As the drum begins to take shape, he makes a circular attachment with bamboo wood that will hold the skin on the side of the drum. Using a chisel, he fixes the skin onto the sides of the drum. The last step is adding metal rings onto the long plastic threads which tie both sides of the skins together. These rings will be used for tuning the drums. He uses a gimlet (tool) to drill small holes and sandpaper to smoothen and shape a hollow in the wood.
The tangmuri – a wind instrument with seven holes – has more steps and must be done very precisely. Here he uses a heated metallic rod to make holes – there are seven holes carefully drilled with well calculated measurements. Making these instruments takes a long time – anything from two days to 15 days depending on which one is being crafted.
Demand for these instruments has been declining and in a year Bah Bot may get orders for around four to five sets. The state government has been pushing workshops and programmes to promote Khasi music through its department of arts and culture. The result is academic courses and performances at various educational institutions such as St. Anthony’s College, the Martin Luther Christian University and North-Eastern Hill University in Meghalaya.
Despite the cultural significance of his craft, Bah Bot cannot depend on it as his sole livelihood. He also gathers forest produce like betel nut, makes brooms (20 to 25 quintals a year), harvests oranges from his 3000 tree orchard and rears pigs and chickens. “I can make up to 16,000 rupees a month from all this,” says Bah Bot.
Every evening, his friends from the village and other young folk musicians visit Bah Bot after their daily work to sit and chat about music and Khasi culture. This is the time when Bah Bot sings. “He sings songs that do not have any lyrics, songs that are older than him, that remind one of the forests,” says Shibor Mawkon, a friend of Bah Bot’s and a folk musician from a neighbouring village Pynter.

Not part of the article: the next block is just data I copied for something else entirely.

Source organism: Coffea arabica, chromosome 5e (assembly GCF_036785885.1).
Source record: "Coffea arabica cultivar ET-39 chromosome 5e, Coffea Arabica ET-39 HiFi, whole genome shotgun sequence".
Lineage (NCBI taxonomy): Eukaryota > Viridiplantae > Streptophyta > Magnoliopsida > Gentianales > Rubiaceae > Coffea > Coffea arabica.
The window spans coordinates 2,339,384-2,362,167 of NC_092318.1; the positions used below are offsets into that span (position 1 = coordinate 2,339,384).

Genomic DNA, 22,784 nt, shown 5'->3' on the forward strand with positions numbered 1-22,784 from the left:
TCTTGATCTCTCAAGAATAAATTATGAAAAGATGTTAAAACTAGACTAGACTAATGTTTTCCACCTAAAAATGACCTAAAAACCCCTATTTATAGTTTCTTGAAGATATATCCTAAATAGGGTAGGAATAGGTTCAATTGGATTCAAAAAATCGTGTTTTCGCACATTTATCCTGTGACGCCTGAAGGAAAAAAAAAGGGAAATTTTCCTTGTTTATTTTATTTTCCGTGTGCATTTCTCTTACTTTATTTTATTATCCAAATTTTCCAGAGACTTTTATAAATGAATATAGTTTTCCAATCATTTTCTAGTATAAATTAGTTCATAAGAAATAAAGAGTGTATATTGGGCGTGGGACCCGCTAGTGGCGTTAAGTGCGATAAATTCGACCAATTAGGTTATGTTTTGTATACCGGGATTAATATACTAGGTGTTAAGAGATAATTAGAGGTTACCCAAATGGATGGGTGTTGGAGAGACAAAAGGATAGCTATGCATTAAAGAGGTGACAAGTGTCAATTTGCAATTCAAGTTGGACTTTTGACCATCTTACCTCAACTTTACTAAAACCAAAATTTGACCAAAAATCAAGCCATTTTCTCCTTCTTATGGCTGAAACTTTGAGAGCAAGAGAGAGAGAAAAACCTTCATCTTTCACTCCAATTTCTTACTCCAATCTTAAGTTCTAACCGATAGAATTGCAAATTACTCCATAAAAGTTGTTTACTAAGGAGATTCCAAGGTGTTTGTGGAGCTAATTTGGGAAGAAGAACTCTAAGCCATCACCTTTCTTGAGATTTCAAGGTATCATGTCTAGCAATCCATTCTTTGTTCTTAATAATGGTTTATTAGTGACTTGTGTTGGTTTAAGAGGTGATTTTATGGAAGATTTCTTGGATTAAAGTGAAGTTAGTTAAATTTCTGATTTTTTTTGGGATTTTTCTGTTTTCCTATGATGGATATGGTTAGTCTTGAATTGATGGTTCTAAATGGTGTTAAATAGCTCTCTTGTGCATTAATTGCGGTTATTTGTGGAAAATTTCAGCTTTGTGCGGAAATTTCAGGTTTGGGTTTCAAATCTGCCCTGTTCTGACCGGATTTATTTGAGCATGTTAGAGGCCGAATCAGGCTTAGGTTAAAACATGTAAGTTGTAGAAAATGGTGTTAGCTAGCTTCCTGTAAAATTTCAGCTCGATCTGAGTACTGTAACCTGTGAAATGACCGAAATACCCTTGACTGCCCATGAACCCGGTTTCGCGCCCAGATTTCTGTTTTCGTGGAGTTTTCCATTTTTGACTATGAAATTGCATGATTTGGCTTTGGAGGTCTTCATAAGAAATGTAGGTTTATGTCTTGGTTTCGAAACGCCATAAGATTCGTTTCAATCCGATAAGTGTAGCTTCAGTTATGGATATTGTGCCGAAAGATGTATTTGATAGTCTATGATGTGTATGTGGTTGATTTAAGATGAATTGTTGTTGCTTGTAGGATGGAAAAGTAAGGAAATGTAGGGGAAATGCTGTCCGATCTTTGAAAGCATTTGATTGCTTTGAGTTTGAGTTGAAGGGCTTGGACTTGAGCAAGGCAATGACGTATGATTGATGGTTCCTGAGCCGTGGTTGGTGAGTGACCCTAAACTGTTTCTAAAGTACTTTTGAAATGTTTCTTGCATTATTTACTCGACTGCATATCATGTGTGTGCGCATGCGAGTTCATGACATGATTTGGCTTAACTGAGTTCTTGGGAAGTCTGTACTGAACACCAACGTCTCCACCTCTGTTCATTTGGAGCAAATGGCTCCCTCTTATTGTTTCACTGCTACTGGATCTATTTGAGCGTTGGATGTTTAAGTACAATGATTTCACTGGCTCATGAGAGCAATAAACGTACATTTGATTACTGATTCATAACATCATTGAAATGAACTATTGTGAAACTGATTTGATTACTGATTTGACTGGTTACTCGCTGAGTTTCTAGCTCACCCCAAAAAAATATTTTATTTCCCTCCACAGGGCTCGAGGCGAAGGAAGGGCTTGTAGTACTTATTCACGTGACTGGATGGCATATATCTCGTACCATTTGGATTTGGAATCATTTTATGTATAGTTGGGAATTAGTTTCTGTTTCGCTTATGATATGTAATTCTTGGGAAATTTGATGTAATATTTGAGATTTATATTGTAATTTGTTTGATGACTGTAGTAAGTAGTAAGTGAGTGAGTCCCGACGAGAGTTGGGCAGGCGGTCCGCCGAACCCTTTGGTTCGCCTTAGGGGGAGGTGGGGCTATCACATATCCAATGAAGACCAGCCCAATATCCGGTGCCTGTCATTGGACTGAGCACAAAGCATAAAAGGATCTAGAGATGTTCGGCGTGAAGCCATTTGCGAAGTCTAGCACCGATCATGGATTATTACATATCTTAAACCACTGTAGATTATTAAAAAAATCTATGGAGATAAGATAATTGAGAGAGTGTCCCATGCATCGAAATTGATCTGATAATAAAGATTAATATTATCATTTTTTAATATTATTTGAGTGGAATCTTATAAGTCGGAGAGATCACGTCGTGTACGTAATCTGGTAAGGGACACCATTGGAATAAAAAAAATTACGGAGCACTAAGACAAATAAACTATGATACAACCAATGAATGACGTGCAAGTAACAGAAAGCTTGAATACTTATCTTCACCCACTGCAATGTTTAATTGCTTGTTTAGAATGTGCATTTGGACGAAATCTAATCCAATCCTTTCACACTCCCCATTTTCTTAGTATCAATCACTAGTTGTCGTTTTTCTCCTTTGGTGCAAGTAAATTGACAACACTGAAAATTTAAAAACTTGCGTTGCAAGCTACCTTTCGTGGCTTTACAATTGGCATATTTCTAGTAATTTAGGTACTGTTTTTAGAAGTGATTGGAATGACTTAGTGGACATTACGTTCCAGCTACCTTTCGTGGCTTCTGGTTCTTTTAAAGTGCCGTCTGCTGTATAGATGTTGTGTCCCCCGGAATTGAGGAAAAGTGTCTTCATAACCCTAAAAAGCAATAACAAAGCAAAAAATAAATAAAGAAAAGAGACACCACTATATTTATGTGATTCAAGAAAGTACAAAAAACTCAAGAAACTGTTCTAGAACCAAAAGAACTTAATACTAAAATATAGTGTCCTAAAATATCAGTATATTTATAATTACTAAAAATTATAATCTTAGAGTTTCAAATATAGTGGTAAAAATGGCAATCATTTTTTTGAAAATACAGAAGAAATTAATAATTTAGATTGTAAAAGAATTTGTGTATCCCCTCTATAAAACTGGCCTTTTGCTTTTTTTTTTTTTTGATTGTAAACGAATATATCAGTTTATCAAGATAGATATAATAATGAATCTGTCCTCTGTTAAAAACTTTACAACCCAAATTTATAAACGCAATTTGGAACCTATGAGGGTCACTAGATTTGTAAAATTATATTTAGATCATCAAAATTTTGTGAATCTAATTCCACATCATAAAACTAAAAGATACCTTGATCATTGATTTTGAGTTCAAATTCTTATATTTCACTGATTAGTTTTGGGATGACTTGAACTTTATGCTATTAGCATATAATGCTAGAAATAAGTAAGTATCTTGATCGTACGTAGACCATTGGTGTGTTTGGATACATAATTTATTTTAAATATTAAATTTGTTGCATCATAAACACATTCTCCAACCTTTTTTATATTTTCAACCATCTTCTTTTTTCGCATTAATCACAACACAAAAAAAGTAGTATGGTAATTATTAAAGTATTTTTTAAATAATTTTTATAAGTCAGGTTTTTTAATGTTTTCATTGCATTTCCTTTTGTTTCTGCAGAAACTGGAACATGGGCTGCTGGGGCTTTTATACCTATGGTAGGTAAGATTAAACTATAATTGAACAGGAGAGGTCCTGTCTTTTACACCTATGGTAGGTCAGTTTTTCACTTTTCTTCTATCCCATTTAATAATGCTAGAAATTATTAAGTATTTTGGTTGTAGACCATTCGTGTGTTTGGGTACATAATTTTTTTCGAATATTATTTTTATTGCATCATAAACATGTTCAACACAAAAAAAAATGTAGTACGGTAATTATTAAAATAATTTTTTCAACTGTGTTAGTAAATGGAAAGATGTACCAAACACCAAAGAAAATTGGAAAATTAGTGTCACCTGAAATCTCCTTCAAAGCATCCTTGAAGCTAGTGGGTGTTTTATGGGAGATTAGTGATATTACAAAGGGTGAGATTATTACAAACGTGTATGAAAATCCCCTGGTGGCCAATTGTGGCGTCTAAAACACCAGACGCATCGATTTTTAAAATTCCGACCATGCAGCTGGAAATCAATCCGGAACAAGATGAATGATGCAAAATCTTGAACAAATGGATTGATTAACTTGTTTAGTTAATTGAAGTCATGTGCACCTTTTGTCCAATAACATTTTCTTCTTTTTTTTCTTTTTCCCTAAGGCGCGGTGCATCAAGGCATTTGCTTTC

“I cannot say what will happen to this craft in the future. When people converted to Christianity, they did not value this traditional music anymore. But nowadays they have begun to recognise and value their roots, and even in some churches they use [Khasi] musical instruments. So, there is some hope,” says Bah Bot as he picks up ka bom and begins to jam along with his friend.
Music in Khasi culture
Each instrument has its place in Khasi culture and represents members in a family. The ksing shynrang is known as the male drum and represents the dual role of Khasi men – as father and maternal uncle, and so the left side of the drum represents the kind nature of the father and the right side of the drum played using a stick, is his sterner side.
The duitara has four strings and resembles a Khasi family – the first string represents the Uncle, the second and third which are tied together and tuned in the same note implies the mother and father are in sync, and the fourth string – in a higher pitch, represents the family.
In Khasi tradition, the ksing kynthei and ksing shynrang are never played together as they represent a mother and father and when both the instruments are played together it signifies a fight between them. So they are always played separately – when one speaks, the other listens.
Ka duitara is played along with folk songs usually at fireplaces at night. The ksing kynthei (female drum) is played accompanying the dance ka shad kynthei, and the ksing shynrang (male drum) is played accompanying the dance ka shad shynrang (an all male dance). Ka bom and ka padia are played to maintain the rhythm of the music while the ka tangmuri is an outdoor instrument and is only played at the festivals.
By Banshailang Mukhim, a musician and performer at the Shad Nongkrem dance festival.
M.V. Srikanth has just completed a bachelor's degree in journalism and mass communication at the English and Foreign Languages University, Shillong. He is interested in musical instruments and wanted to explore the diversity of music in rural India. As a student in Shillong, he heard about Khasi traditional music and wanted to find out more. He says: “Working with PARI Education opened a new perspective for me – looking at lives of people from different backgrounds and giving importance to the details of their everyday lives.”